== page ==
In Philadelphia, Pennsylvania, bankruptcy is a judicial process in which the debts of a person or business can be absolved or restructured. This allows the debtor to climb out of a financial hole, and move on with a clean slate, which is sometimes more economically proficient than requiring the debtor to pay off everything they owe. Of course, one should never view bankruptcy as a "get out of debt free" card, allowing someone to be discharged of their obligation to pay their debts just because they don't want to. It is meant to serve as a lifeline, preventing unmanageable debt from resulting in complete financial ruin. Accordingly, it is best treated as an option of last resort, because it can carry with it significant negative consequences, which must be weighed against the possible benefits. For example, filing for bankruptcy can severely damage a person's credit rating.
Therefore, it is a good idea to talk with an veteran bankruptcy lawyer in Philadelphia, Pennsylvania. They will be able to advise you on the likely legal and financial consequences of filing for bankruptcy, and help you determine if it's the right option for your. Because this determination depends heavily on the facts of each distinct case, the counsel of a Philadelphia bankruptcy attorney cannot be substituted.
Types of Bankruptcy in Philadelphia, Pennsylvania
There are 3 bankruptcy tactics that are normally used in Philadelphia: Chapter 7, Chapter 13, and Chapter 11 bankruptcy. Bankruptcy is governed by federal law, so the procedures in Philadelphia, Pennsylvania are very similar to what they will be anywhere else in the United States. Chapter 7 bankruptcy requires the debtor to liquidate some of his or her property, and use the proceeds to pay creditors. While this doesn't sound like much of a relief at first glance, the upshot is that once the appropriate property is sold, and the proceeds given to the creditors, all of the debtor's eligible debts are deemed paid in full, regardless of how much the creditors actually ended up getting. Not all of the debtor's property has to be sold off - the debtor will typically be allowed to keep things like a house, at least one car, some types of personal property, retirement accounts, and insurance policies. It should be noted that some debts are not dischargeable, and will have to be paid in full even if the debtor files for bankruptcy. This includes student loans, taxes, and criminal fines.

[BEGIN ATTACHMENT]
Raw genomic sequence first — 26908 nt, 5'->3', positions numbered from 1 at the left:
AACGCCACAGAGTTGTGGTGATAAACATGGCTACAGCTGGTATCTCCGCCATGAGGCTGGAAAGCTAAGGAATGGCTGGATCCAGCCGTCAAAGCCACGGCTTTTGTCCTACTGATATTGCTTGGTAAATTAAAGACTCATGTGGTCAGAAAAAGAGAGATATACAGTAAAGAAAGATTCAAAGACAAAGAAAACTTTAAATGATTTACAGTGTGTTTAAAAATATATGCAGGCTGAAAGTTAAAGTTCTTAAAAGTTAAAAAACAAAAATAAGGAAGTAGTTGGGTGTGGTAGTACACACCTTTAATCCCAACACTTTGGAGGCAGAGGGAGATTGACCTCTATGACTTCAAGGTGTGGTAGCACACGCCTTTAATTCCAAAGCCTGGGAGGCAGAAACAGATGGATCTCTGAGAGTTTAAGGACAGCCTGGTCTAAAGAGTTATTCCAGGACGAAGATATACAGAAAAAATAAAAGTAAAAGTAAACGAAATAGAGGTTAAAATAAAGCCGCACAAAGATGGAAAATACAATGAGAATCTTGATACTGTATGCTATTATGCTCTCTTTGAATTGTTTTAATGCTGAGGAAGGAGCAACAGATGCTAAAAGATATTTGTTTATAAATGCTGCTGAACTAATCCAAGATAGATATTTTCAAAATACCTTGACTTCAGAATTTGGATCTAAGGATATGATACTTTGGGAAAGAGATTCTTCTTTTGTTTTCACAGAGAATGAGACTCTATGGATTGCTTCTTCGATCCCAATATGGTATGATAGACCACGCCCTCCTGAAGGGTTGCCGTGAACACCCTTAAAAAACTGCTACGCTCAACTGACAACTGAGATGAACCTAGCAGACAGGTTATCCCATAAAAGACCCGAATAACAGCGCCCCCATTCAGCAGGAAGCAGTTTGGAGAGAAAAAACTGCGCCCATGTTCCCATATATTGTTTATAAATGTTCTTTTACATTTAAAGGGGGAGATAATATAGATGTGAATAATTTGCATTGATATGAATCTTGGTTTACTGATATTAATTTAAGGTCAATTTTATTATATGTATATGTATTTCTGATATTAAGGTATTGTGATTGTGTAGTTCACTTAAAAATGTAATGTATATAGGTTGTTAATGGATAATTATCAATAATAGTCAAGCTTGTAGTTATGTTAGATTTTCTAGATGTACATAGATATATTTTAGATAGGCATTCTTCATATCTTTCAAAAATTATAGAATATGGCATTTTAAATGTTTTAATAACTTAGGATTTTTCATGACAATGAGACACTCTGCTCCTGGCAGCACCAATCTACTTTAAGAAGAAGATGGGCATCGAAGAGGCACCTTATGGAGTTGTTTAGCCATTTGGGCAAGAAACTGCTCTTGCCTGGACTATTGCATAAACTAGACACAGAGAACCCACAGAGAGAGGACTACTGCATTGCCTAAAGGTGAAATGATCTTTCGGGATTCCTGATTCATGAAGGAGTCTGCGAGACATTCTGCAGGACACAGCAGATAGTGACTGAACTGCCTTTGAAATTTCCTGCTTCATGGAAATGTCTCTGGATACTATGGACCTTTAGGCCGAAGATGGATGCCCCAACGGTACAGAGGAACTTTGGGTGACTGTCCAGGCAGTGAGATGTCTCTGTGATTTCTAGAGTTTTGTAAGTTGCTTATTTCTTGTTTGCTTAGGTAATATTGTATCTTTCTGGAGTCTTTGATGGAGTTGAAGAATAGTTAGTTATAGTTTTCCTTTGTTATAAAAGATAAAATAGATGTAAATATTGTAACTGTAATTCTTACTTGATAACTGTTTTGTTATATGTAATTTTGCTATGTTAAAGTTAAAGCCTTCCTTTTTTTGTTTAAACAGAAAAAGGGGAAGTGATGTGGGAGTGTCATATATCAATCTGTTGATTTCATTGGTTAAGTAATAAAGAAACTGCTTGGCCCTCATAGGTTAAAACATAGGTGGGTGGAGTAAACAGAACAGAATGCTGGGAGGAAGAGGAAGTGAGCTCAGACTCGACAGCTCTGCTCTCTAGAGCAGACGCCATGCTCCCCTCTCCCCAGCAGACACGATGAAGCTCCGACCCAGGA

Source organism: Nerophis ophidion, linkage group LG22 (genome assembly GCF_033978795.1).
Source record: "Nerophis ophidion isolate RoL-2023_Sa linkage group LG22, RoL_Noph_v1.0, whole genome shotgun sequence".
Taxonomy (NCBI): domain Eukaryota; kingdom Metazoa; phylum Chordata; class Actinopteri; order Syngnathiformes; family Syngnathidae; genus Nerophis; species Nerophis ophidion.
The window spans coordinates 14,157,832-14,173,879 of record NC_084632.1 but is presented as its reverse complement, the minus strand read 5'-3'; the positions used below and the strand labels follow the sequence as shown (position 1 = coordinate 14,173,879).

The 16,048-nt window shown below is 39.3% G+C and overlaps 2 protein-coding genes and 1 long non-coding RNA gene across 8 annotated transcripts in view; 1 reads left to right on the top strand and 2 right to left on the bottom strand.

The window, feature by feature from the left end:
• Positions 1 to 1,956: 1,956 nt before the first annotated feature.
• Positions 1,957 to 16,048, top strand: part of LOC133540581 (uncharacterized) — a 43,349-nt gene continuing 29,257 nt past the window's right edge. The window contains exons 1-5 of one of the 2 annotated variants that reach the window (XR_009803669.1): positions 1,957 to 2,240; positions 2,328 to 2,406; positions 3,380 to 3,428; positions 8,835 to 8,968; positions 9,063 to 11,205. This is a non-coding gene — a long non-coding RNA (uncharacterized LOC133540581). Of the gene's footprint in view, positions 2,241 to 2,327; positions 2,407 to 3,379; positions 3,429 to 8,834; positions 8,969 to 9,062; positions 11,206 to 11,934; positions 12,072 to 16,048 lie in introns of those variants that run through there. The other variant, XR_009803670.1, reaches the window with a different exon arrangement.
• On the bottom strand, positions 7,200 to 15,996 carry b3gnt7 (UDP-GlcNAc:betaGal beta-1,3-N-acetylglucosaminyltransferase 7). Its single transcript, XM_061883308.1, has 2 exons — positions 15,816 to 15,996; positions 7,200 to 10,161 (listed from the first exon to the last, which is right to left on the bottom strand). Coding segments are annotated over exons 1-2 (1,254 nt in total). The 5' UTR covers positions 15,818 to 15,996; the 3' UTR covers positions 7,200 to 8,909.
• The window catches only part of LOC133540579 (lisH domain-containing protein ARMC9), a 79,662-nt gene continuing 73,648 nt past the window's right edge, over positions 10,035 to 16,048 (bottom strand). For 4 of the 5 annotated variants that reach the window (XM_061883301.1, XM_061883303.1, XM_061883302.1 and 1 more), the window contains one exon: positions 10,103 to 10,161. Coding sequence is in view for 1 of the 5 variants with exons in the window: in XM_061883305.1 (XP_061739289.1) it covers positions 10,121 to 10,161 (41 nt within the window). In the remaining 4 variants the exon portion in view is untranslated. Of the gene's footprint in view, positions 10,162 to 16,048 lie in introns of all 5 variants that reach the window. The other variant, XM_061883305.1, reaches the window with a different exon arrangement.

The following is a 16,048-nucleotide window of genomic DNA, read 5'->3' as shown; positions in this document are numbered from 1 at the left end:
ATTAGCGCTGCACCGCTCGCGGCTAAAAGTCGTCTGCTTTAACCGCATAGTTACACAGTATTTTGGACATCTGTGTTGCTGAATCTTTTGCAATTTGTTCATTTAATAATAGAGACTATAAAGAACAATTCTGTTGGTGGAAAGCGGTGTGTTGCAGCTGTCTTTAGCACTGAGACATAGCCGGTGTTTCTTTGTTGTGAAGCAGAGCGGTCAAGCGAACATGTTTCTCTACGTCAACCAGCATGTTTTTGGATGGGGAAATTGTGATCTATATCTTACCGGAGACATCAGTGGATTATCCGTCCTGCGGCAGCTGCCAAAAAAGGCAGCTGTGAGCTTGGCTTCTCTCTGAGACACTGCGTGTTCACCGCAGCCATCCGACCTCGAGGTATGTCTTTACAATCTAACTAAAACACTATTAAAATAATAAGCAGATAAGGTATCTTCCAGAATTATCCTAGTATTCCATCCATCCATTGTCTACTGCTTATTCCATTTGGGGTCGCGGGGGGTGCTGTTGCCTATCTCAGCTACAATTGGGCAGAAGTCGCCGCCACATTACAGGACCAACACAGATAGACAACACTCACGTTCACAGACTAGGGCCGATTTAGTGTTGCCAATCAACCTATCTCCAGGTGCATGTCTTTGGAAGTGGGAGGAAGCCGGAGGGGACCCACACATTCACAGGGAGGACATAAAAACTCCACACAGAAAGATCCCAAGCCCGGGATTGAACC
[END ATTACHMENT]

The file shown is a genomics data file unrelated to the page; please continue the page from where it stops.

The other normally used bankruptcy system in Philadelphia is Chapter 13 bankruptcy. This allows a debtor to repay most or all of their debts in a structured manner. It reorganizes the debt into lower periodic payments that, with a bit of frugality, the debtor should find manageable. This allows the debtor to continue to earn a living, and allows the creditors to eventually collect what they are owed. Once a repayment plan is approved by the bankruptcy court, creditors are legally barred from seeking repayment under the terms of the arrangements that gave rise to the debt in the first place, and will instead have to accept payment under the new plan. Chapter 13 bankruptcy is typically a better option for people who have a steady income. Though Chapter 11 bankruptcy can be used by individuals, it is almost exclusively used by businesses. Similar to Chapter 13, Chapter 11 involves restructuring of debts, rather than complete discharge. The debtor is required to come up with a restructuring plan that lays out how it plans to cut costs, streamline operations, and pay its debts. The plan must then be approved by a vote of participating creditors.
During the Chapter 11 process, a business can typically continue its operations, and the stock can be traded, even if it is de-listed from a major stock exchange.
How Can a Philadelphia Bankruptcy Lawyer Help?
Filing for bankruptcy in Philadelphia is a very important decision, and should not be made lightly. Before filing, one should consult with a good Philadelphia bankruptcy attorney for assistance.